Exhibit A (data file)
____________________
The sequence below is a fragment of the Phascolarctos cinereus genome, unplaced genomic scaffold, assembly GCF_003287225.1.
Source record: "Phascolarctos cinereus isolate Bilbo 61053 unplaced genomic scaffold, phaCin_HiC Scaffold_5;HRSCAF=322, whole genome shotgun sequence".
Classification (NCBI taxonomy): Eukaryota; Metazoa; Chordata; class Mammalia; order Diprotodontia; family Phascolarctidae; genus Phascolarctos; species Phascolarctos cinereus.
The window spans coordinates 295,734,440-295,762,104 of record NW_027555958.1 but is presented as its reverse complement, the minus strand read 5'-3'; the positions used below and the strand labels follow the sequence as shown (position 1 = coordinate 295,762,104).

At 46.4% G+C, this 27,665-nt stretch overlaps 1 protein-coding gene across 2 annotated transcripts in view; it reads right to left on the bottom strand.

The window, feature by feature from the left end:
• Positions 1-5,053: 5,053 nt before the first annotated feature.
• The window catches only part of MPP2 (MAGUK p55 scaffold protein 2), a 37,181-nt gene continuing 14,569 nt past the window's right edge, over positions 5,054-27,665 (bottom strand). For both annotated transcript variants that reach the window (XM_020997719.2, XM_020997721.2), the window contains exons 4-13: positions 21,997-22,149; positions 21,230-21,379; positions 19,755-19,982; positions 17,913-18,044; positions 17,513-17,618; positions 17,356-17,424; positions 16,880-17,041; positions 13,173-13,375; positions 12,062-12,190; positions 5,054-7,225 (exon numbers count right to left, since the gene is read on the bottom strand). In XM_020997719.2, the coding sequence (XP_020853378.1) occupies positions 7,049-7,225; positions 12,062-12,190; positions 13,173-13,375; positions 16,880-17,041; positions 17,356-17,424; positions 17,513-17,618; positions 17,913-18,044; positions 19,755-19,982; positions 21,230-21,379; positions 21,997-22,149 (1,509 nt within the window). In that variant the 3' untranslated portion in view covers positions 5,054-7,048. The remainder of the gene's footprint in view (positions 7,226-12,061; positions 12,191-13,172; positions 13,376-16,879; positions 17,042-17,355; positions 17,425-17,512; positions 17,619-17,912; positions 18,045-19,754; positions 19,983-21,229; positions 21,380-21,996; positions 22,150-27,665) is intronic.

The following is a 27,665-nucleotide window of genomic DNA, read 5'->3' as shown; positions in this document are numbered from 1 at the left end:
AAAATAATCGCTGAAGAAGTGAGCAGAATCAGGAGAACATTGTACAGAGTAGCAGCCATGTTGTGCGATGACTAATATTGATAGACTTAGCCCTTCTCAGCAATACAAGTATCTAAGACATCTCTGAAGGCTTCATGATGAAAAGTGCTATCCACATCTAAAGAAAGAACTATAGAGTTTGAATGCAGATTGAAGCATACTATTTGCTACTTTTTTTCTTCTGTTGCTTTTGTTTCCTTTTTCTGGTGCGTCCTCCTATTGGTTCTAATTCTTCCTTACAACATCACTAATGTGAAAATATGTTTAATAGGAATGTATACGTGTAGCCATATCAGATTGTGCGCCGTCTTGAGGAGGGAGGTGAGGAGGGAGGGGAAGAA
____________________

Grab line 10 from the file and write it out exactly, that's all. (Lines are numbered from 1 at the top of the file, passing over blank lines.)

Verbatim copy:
AAAATAATCGCTGAAGAAGTGAGCAGAATCAGGAGAACATTGTACAGAGTAGCAGCCATGTTGTGCGATGACTAATATTGATAGACTTAGCCCTTCTCAGCAATACAAGTATCTAAGACATCTCTGAAGGCTTCATGATGAAAAGTGCTATCCACATCTAAAGAAAGAACTATAGAGTTTGAATGCAGATTGAAGCATACTATTTGCTACTTTTTTTCTTCTGTTGCTTTTGTTTCCTTTTTCTGGTGCGTCCTCCTATTGGTTCTAATTCTTCCTTACAACATCACTAATGTGAAAATATGTTTAATAGGAATGTATACGTGTAGCCATATCAGATTGTGCGCCGTCTTGAGGAGGGAGGTGAGGAGGGAGGGGAAGAA